Although the Texas Supreme Court developed the fair notice requirements for indemnification provisions that seek to exculpate a party for its own negligence, the Texas Supreme Court has also concluded that the fair notice requirements are not applicable when the indemnitee establishes that the indemnitor possessed actual notice or knowledge of the indemnity provision.15  It is the indemnitee’s burden to prove, and not the indemnitor’s burden to disprove, that the indemnitee had actual notice or knowledge of the indemnification provision.16

Indemnification Prohibitions

In Texas, there are statutes that declare otherwise enforceable indemnification provisions void as against public policy in certain situations. This article discusses three of those statutes.17 One is a long standing statute relating to oilfield contracts and prohibits only certain types of indemnification provisions. The other two relate to construction contracts. One is a relatively new statute enacted in 2011 that applies to non-residential construction agreements.

Texas Oilfield Anti-Indemnity Act

The Texas Oilfield Anti-Indemnity Act (TOAIA) was enacted based on public policy concerns involving oil field contractors, and applies to agreements pertaining to an oil, gas, or water well, or mineral mine.18 This includes any agreement to provide services to the well or mine, and any services or collateral acts such as furnishing transportation or rental equipment.19 The TOAIA voids any provision in an applicable agreement that purports to indemnify a person against the loss or liability for damage that is caused by or results from the sole or concurrent negligence of the indemnitee, his agent, or employee or even an individual contractor directly responsible to the indemnitee, arising from any loss, expense, or damage related to personal injury, death, or property damage.20

There are exceptions to the Act. First, the Act does not apply to joint operating agreements,21 or indemnity agreements given to a surface estate owner for the production or exploration of minerals on the owner’s land.22 Second, the Act does not apply to: 1) damages resulting from radioactivity; 2) property injury resulting from pollution including cleanup and control of the pollutant; 3) property injury that results from reservoir or underground damage, including the loss of oil, gas, water, mineral, or the well bore itself; 4) personal injury, death, or property damage that results from performing services to control a wild well; and 6) cost of control of a wild well, underground or above the surface.23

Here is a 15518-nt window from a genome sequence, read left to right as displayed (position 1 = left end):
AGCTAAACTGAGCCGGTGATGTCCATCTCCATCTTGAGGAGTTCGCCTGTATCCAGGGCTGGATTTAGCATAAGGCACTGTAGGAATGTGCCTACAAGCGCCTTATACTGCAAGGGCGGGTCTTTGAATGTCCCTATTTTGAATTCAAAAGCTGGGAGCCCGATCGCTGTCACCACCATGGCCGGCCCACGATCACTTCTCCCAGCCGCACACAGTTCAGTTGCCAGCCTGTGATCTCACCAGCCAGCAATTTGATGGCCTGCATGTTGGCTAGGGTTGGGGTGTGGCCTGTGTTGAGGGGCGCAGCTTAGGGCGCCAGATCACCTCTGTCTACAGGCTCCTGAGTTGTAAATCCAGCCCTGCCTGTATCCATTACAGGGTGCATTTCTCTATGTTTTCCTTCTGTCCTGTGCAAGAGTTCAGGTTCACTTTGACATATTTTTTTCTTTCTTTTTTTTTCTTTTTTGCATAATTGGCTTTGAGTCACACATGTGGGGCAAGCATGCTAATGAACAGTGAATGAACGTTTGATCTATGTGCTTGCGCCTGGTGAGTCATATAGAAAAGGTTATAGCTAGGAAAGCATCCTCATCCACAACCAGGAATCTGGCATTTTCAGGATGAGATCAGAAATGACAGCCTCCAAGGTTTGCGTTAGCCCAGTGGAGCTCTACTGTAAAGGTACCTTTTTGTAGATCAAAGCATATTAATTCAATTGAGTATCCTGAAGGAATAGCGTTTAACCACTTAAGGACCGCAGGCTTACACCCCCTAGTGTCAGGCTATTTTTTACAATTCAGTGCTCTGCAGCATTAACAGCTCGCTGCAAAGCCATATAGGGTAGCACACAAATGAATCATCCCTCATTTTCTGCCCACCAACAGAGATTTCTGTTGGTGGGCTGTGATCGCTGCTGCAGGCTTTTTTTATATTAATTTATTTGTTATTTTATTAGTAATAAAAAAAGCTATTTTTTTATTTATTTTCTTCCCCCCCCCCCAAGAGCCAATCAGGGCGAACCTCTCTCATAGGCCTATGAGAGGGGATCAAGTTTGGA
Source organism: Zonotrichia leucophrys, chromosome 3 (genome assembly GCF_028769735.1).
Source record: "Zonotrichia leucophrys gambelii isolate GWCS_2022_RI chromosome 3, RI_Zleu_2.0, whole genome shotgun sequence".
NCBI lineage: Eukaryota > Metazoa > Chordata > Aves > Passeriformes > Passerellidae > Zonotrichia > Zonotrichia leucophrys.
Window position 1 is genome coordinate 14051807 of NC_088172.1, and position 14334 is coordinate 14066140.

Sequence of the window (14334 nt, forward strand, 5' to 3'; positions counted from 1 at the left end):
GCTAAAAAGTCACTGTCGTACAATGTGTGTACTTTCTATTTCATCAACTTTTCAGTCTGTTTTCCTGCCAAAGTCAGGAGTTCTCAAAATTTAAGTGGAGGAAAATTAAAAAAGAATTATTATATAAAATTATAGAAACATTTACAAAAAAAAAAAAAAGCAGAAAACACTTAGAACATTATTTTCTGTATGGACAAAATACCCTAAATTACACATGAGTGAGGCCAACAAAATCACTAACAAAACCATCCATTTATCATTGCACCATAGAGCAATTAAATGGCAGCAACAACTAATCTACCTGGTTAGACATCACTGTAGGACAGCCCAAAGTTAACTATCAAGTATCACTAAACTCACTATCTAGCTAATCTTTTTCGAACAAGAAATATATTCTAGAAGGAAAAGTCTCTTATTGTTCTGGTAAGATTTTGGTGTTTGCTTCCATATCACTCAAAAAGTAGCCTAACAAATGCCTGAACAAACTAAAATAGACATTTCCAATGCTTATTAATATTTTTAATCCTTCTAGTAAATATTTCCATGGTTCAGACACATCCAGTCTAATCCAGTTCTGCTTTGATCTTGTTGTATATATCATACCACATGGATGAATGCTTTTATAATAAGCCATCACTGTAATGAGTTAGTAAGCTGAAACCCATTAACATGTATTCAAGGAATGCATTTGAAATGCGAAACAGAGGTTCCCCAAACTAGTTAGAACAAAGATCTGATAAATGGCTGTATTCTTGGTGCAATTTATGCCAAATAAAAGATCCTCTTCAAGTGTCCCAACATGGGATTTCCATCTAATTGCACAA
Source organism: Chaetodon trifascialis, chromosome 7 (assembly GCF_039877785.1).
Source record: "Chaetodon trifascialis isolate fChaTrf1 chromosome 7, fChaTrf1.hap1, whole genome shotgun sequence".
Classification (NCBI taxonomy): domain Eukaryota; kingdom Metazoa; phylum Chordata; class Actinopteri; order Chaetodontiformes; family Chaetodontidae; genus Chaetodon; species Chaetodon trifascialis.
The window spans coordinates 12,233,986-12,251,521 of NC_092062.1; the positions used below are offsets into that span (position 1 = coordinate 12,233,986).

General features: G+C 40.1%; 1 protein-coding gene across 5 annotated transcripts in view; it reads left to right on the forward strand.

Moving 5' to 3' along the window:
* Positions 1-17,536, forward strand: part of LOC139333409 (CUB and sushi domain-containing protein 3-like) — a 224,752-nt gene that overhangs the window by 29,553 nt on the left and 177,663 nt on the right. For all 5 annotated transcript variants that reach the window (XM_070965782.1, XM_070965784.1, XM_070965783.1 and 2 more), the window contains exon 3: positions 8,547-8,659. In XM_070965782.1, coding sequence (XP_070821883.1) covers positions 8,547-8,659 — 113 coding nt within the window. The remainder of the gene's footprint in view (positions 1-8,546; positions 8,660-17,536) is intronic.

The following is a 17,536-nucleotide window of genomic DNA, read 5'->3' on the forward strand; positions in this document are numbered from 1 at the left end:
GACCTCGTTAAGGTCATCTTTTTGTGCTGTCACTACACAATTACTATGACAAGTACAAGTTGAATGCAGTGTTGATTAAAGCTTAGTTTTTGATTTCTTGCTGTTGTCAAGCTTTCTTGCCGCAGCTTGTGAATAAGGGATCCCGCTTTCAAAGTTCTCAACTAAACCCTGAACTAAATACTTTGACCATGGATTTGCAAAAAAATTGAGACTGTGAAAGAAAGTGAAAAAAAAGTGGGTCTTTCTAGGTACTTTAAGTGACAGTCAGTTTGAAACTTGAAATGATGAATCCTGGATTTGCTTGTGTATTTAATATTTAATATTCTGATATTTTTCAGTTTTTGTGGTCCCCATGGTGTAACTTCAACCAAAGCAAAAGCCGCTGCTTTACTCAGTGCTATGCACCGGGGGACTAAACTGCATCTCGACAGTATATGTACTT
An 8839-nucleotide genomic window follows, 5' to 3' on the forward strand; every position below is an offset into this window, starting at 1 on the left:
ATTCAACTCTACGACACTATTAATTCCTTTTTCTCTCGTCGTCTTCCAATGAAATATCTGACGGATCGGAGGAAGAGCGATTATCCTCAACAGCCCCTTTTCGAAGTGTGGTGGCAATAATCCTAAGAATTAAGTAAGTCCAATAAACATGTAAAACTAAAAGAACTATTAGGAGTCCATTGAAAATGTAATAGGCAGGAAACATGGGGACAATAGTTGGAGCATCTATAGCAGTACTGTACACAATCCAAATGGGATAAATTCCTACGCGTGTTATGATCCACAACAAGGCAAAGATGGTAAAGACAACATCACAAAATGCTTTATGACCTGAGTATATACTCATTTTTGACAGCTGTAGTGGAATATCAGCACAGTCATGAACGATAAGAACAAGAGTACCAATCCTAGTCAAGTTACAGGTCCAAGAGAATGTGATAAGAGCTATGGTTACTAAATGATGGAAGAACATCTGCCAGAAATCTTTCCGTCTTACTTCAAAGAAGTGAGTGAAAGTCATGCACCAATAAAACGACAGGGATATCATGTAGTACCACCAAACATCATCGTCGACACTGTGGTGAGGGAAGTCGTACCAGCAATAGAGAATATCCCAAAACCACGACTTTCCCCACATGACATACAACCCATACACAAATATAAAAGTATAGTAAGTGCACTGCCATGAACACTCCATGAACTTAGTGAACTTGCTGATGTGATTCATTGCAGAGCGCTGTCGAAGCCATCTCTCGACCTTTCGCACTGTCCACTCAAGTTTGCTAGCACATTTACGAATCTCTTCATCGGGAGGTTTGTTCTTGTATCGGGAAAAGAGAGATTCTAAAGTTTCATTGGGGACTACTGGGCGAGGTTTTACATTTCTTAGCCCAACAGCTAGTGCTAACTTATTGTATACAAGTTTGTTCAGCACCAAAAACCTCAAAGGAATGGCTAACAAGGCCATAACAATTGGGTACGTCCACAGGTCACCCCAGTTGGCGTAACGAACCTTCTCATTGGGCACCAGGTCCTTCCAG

Finally, the TOAIA does not prohibit agreements that provide for indemnity if the parties agree in writing that the indemnity obligation will be supported by liability insurance coverage to be furnished by the indemnitor and subject to the certain limitations.24 If the parties have mutual or reciprocal indemnity obligations, then the indemnity obligation is limited to the extent of the insurance coverage that each party has agreed to provide in equal amounts as the other party.25 With respect to a unilateral indemnity obligation, the amount of insurance required may not exceed $500,000.26

Construction Anti-Indemnity Act

For many years, Texas has had a statutory prohibition against enforcement of indemnity provisions forcing a contractor to indemnify an architect or licensed engineer for the negligent acts of the architect or engineer.27 Specifically, the statute voids contractual indemnification provisions given by a contractor to architects and engineers for damage arising from personal injury, death, or property damage that are caused by or resulting from defects in plans, designs, or specifications prepared or used by the architect or engineer, or negligence of the architect or engineer in the rendition or conduct of professional duties called for or arising out of the construction contract including the plans, designs, and specifications.28 Also prohibited are indemnity provisions provided by the architect or engineer in favor of the owner for any damage caused by the negligence of the owner in construction contracts not involving single family or multifamily residences.29 However, this statute does not prohibit indemnity being provided by the contractor to the architect or engineer for the contractor’s own negligence which caused the damages.30

In 2011, the Texas legislature took another step toward prohibiting indem-nification in construction contracts. On January 1, 2012, the Texas Construction Anti-Indemnity Act (codified in Chapter 151 of the Texas Insurance Code) became effective and rendered void specific indemnity provisions in certain construction contracts entered into after January 1, 2012.31 This Act has much broader application to construction contracts than the architect/engineer indemnity statute discussed above, as it applies to essentially any non-residential construction contract.  Contracts to which this Act applies include contracts, sub-contracts, or performance bonds, entered into or made by an owner, architect, engineer, contractor, construction manager, subcontractor, supplier, or material or equipment lessor for the design, construction, alteration, renovation, remodeling, repair, or maintenance of, or for the furnishing of material or equipment for, a building, structure, appurtenance, or other improvement to or on public or private real property, including moving, demolition, and excavation connected with the real property.32  However, the Act does not apply to any construction contract pertaining to a single family house, townhouse, duplex, or land development directly related thereto, and any public works project of a municipality.33